Gardening Design & Advice
Advice from the Horticultural Trades Association on planting autumn bulbs for a dazzling spring display.
With the nation unaware about how and when to plant a spring garden, the Horticultural Trades Association (HTA) is championing the planting of bulbs now and encouraging Britain to plan ahead for spring as part of its 'Plan it, Plant it this Autumn' campaign.
Spring-flowering bulbs can be planted from September through December. Autumn is nature's natural planting time and provides a fantastic way to add early colour to your garden, patio or balcony every spring.
In his latest column, Tom Attwood, of Abi and Tom's Garden Plants, gives some advice on coping with the garden in full summer swing, composting and weeding.
In an exclusive interview with Reckless Gardener, Professor Nigel Dunnett, looks at the advantages of creating a rooftop garden, from the health benefits of exposure to wildlife and green spaces to the efficient drainage of rainwater. (Pictured left, the Royal Bank of Canada Blue Water Roof Garden for RHS Chelsea Flower Show 2013.)
Nigel Dunnett is Professor of Planting Design and Vegetation Technology and Director of The Green Roof Centre, University of Sheffield. He returns to RHS Chelsea Flower Show this year for the third year in a row with an urban rooftop garden designed for the Royal Bank of Canada in association with the Landscape Agency. He was one of the principal consultants, with Professor James Hitchmough, on the London Olympic Park and its transition into the Queen Elizabeth Park. He is the author of several books including "Small Green Roofs" (Timber Press 2011) and writes widely for the horticultural and gardening press.
We extend a special welcome this month to Tom Attwood, of Abi and Tom's Garden Plants, Halecat Nursery, Witherslack. Tom will be writing a series of guest articles for Reckless Gardener with tips and advice for the season.The challenge of this spring has pushed the resilience of gardeners everywhere. Nationwide the cold start has put the brakes on the progress of our spring plants, be they bulbs, herbaceous perennials, trees and shrubs. Despite this, the delayed start is beginning to be a thing of the past as the new shoots of growth move at breakneck speed.
Across the country we are seeing the effects of autumn; many of our established trees are shedding their foliage and readying themselves for winter hibernation.
The tree planting season has arrived and now, more than ever, is the time for gardeners to start planting Britain’s future trees.With Ash Dieback spreading across the country and wiping out 100,000 Ash trees (so far) it’s time to re-populate these once abundant areas in order to preserve our great British landscape.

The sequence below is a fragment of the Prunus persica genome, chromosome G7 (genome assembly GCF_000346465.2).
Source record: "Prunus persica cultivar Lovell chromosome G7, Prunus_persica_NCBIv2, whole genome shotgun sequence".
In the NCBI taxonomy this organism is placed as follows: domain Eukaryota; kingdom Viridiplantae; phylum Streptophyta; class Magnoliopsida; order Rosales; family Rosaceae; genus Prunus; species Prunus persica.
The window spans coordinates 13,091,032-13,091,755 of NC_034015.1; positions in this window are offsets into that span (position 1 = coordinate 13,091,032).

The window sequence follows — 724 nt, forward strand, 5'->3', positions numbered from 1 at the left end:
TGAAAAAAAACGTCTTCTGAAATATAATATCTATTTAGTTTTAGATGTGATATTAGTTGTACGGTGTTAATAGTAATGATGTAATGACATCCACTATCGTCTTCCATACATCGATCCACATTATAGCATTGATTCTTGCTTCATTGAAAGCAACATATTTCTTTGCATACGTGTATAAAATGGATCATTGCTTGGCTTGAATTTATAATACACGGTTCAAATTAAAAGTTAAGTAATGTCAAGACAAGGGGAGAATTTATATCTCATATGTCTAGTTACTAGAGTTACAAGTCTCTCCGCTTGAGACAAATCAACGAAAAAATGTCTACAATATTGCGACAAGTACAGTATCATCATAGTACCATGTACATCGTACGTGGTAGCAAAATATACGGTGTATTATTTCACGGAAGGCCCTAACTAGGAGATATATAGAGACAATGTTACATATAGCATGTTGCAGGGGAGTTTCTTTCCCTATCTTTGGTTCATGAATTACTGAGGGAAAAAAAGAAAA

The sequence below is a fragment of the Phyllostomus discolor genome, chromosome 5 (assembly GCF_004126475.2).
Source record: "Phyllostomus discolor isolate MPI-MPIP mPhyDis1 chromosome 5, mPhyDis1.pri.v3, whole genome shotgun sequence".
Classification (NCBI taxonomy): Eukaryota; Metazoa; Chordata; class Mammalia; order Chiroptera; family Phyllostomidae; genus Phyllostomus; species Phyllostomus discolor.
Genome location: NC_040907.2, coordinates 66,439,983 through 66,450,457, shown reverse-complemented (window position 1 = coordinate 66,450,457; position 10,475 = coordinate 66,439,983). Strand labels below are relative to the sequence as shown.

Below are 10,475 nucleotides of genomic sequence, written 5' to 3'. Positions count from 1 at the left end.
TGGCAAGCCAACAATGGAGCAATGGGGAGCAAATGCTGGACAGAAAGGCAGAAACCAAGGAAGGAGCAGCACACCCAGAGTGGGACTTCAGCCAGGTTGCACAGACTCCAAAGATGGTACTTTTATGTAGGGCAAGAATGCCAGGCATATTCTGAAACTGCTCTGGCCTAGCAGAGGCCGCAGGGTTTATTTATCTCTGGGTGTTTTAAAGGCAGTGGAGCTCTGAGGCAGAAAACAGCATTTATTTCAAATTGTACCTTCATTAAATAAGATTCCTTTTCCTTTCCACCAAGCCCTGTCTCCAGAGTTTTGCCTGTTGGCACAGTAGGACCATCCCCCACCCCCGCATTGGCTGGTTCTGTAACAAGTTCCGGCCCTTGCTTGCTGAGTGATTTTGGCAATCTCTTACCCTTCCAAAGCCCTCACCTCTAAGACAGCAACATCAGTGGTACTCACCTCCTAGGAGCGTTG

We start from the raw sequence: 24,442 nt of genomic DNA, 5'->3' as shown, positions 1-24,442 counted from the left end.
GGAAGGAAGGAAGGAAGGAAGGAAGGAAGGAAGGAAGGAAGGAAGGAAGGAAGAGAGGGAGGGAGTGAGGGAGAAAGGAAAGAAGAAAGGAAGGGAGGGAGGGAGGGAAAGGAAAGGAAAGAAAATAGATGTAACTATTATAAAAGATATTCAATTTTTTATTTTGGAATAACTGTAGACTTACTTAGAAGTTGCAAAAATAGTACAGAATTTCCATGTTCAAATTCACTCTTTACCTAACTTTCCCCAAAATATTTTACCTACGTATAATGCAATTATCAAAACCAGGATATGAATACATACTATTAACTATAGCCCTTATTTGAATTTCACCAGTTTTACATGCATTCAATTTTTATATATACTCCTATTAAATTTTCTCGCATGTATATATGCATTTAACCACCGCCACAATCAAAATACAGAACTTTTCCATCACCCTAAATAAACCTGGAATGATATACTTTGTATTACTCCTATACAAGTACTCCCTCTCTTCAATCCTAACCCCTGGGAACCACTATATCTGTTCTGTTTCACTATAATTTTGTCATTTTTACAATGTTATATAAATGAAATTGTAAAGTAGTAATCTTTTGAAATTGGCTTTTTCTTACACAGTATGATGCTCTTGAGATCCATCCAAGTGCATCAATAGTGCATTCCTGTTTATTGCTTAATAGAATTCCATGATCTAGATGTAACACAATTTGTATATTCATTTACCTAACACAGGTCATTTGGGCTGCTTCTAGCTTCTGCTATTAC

This month, Mr McGregor talks about choosing and planting spring bulbs.
Seeing the summer season turn in and make way for autumn to work its magic is a wondrous sight. The trees and summer blooms are readying themselves for hibernation.However, autumn doesn’t just prepare us for the cooler months ahead, it also reminds of the tasks we need to complete, ensuring us another year of colourful and aromatic flowers; it is time to plant our spring bulbs.
This month, Mr McGregor takes a look at growing perfect peas.Nothing can beat eating fresh peas that have been plucked straight out of the pods on a warm summer day. When growing peas at home you can benefit from a superior taste and what’s best of all, they are easy to grow.
Not only are peas good for us, packed with nutrients, they can also be advantageous to other plants and the soil. Special bacteria that extracts nitrogen from the air is stored in the nodules on their roots, which offers great benefits to surrounding plants and the soil.
When reading my column here at Reckless Gardener you may hear me banging on about growing your own.
I'm aware of many gardeners in my local town of Woodbridge who will do all they can to keep their borders neat and their outdoor space presentable.
However, they fail when it comes to making the most out of their garden by not growing their own.So if you're one of these gardeners I’m going to do my utmost to persuade you that the best way is the organic way.
Chris Bonnett from Gardening Express runs a four acre nursery in Essex. Earlier this year he installed a bore-hole on site to guarantee his own water security in future years. He believes hosepipe bans will become a regular occurrence and knows gardeners will be able to create some stunning spaces with plants which cope in sunny, dry conditions. This month, Chris has put together his top drought tolerant garden plants to give green fingered enthusiasts a helping hand in finding the plants right for them.
Sitting back one lazy Sunday morning with the newspaper in one hand and a cup of coffee in the other I was fully prepared to read all about the doom and gloom of our current economic climate. Petrol prices have risen, food bills have increased and the cost of living is the highest it has been since the 1930s. However, there was light at the end of the tunnel; many families are now taking up gardening as a means of entertainment.Gardening has seen the average monthly cost rise due to inflation, but only by 17%*, which is considerably lower than the 46%* increase in price when taking the family to the cinema.
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